Compiled by Sarah Toner
October is the beginning of the rarity season, and while I’ve been missing out on all of the sandy Sandy-driven birds, I can’t complain after my lifer Sabine’s Gull two weeks ago (although that Dovekie report in Berrien, Michigan, is making me envious). From a migratory viewpoint, October also signals the transition from diversity to numbers: the last dregs of warblers come through at the beginning of the month, while large numbers of common late-migrants such as Hermit Thrushes and Yellow-rumped Warblers start.
At Birding Bros. Blog, Robert sees the change:
Winter is coming. I first noticed when I got out of my car in the Mason Farm parking lot. The air was cool and crisp, with a clear blue sky overhead. A flock of Cedar Waxwings flew in the trees above the creek, and my first White-throated Sparrows of the season chipped away in the brambles. The whole place was surprisingly birdy, perhaps because everything was trying to fatten up before it got really cold. While the winter birds began trickling in, the migrants were trickling out. At first we couldn’t find any real migrants, and instead contented ourselves with a lagging flock of Palm Warblers that flitted through a field of Queen Anne’s lace, picking at chaff and working its way along the tree line.
This season has also been great for mega-rarities. Nathan G., of Birding Illinois and the USA, helped kick it off by finding a mega in Chicago:
Our group made it down to the beach and began walking towards the large Cottonwoods, walking towards the lakeshore. As we got up near the top of the hill, Josh turned to his right, saw a bird in flight, and called out, "OWL!" I frantically scanned to see where he was looking and saw a smaller owl that appeared to be a small Short-eared Owl. I only was able to see it for about 2-3 seconds before it landed on the ground. Josh and I exchanged glances, and he stated, "I think that was a Burrowing Owl." That sure got the adrenaline pumping…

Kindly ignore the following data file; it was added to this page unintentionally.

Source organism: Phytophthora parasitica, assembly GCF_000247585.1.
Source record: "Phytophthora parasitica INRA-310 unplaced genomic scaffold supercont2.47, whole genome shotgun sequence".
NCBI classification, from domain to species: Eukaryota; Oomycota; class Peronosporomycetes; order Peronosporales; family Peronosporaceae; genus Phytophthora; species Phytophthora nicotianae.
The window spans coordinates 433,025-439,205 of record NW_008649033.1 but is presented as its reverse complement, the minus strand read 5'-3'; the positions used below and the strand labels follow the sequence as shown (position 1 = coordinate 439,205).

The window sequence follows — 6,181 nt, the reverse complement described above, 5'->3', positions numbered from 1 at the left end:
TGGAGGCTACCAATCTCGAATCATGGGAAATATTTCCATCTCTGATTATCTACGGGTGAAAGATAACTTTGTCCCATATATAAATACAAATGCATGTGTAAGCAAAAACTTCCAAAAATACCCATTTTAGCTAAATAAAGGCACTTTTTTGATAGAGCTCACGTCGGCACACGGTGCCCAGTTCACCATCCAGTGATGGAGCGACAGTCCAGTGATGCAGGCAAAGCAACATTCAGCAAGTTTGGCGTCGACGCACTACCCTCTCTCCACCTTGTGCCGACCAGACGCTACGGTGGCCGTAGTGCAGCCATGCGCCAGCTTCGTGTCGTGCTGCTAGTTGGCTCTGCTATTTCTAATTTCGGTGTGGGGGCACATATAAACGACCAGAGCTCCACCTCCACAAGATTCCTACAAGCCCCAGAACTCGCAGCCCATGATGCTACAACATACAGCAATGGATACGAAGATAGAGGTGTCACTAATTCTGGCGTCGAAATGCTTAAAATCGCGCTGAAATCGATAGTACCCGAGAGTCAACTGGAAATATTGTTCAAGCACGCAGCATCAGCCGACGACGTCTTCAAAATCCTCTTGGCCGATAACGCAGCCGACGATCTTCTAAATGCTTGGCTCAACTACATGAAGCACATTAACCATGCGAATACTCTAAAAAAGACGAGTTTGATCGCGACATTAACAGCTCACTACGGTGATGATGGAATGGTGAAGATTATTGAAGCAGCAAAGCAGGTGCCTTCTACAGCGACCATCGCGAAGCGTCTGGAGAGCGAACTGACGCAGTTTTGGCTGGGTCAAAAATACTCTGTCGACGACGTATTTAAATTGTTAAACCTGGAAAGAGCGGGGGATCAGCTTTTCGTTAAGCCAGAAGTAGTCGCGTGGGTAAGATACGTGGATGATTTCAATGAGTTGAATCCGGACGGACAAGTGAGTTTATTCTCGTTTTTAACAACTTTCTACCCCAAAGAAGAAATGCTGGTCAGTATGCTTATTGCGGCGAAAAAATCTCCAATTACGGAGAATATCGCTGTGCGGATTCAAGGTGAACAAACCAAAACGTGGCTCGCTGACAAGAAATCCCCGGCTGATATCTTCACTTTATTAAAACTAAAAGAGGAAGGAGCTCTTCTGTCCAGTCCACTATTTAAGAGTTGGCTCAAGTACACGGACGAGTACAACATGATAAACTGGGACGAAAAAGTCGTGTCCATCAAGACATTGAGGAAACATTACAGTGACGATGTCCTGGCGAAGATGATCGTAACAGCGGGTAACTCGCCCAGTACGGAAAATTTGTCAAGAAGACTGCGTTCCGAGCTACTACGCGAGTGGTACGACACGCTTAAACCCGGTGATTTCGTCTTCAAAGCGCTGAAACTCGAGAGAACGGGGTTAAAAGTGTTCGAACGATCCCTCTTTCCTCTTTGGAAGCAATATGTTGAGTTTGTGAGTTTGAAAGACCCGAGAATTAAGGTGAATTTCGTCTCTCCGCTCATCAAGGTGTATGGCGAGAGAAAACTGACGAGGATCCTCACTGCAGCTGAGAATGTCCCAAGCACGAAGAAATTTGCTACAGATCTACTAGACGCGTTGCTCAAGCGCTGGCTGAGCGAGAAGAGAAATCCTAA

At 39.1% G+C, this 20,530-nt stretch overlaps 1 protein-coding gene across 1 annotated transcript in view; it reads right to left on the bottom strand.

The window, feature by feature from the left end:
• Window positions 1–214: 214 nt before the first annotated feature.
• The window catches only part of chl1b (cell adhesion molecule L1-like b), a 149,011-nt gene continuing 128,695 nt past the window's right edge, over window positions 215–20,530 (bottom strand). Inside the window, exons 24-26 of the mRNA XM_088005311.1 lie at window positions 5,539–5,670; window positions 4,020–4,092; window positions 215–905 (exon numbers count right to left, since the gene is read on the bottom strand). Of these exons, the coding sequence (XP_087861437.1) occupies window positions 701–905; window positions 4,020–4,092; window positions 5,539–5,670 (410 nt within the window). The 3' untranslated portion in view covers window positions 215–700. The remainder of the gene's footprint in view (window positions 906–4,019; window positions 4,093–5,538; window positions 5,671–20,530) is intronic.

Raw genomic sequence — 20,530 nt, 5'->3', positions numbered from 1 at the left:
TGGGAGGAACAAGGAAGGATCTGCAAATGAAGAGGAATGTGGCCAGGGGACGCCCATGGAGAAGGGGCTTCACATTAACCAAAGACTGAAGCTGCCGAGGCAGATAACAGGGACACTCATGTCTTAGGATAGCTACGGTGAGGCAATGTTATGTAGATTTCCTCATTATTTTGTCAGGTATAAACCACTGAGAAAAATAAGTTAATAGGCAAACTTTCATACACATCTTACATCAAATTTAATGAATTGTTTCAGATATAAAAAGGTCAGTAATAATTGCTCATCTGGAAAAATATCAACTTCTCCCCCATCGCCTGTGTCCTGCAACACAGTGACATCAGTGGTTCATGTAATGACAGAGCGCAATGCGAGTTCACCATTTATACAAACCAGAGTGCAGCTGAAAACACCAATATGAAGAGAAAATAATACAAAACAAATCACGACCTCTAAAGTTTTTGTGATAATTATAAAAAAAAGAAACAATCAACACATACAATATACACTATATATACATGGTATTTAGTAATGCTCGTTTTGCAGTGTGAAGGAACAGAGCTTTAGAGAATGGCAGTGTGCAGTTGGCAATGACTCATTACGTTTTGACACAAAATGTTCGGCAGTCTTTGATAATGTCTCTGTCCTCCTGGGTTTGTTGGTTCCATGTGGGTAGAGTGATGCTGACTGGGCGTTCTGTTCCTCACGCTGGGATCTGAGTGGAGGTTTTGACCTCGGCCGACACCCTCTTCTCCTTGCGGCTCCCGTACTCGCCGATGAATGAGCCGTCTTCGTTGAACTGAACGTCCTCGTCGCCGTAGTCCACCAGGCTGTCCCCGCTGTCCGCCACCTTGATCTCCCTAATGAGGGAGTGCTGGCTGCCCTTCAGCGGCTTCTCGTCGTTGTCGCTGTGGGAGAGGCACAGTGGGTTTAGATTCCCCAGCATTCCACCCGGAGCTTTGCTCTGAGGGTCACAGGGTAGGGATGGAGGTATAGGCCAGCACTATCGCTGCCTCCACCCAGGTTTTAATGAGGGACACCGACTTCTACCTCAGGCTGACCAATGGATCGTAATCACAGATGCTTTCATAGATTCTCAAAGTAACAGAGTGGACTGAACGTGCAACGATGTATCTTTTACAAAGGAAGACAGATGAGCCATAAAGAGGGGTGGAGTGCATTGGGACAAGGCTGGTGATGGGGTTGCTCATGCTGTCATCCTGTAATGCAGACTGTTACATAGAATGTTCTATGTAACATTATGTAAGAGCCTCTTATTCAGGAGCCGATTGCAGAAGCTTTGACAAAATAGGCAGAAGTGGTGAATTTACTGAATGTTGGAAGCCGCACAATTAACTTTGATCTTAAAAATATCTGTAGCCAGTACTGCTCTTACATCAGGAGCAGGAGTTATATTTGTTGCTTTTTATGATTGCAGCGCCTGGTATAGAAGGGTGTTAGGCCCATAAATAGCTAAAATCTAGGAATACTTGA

John Shamgochian, from John's Birding Blog, finds a more local rarity, a flock of ABA Birds of the Year:
Minute Number Three runs its course in a startling 60 seconds. In this time I watch the grosbeak flutter about in a Sugar Maple where it’s distinguished plumage sets off a seeming blast of flames; its colors blending with the red and yellow of the maple's last few brilliant leaves. I can almost hear the crackle of the fire.
The big news in rarities and birding at the moment is Hurricane/Superstorm/Frankenstorm/Perfect Storm/Post-Tropical Depression Sandy.
Alex Burdo at Flight of the Scrub-Jay has pre-Sandy birds and musings:
My first stop was my grandfather’s house along Pine Creek Beach. The waters offshore were relatively calm, and (at that time) the wind remained rather subdued. Birds of note included 7 Common Loon (including three birds right in front of the house) and a flyby Red-throated Loon heading east….It’s certainly strange to walk through scenes like these and wonder what the status of things is going to be like 48 hours from now, pondering what shape the beaches and homes will be in, or whether or not the actual large-scale geography of Fairfield will have been permanently altered.
Courtesy of Sandy, in Ontario, David Bell of Birding In Sault Ste. Marie shares a crazy day of rarities and birding:
Yesterday though, I decided to try my luck with this hurricane – and my first taste of hurricane birding was a pretty big success! If you haven't checked out the list I posted yesterday I'd recommend it (but be prepared to be a little jealous…).
5 Black-legged Kittiwakes out of our total of 88 (includes 2 ADULTS, and which may be an undercount) – a new high count for Hamilton (and maybe Ontario???) – before this date I had seen 3 (juveniles) in my entire life! (2 in November, 2008 and 1 in January, 2012)
LEACH'S STORM-PETREL – to put this in perspective a bit, there are 2 previous records for Southern Ontario – one in 1939 and one in 1955 – both specimens – There is also one record for Northern Ontario back in 1981 – crazy bird!!!!!
More rarities are to be expected as November arrives. By the time the next Blog Birding comes, winter will be here, and with it, more birds! Good birding!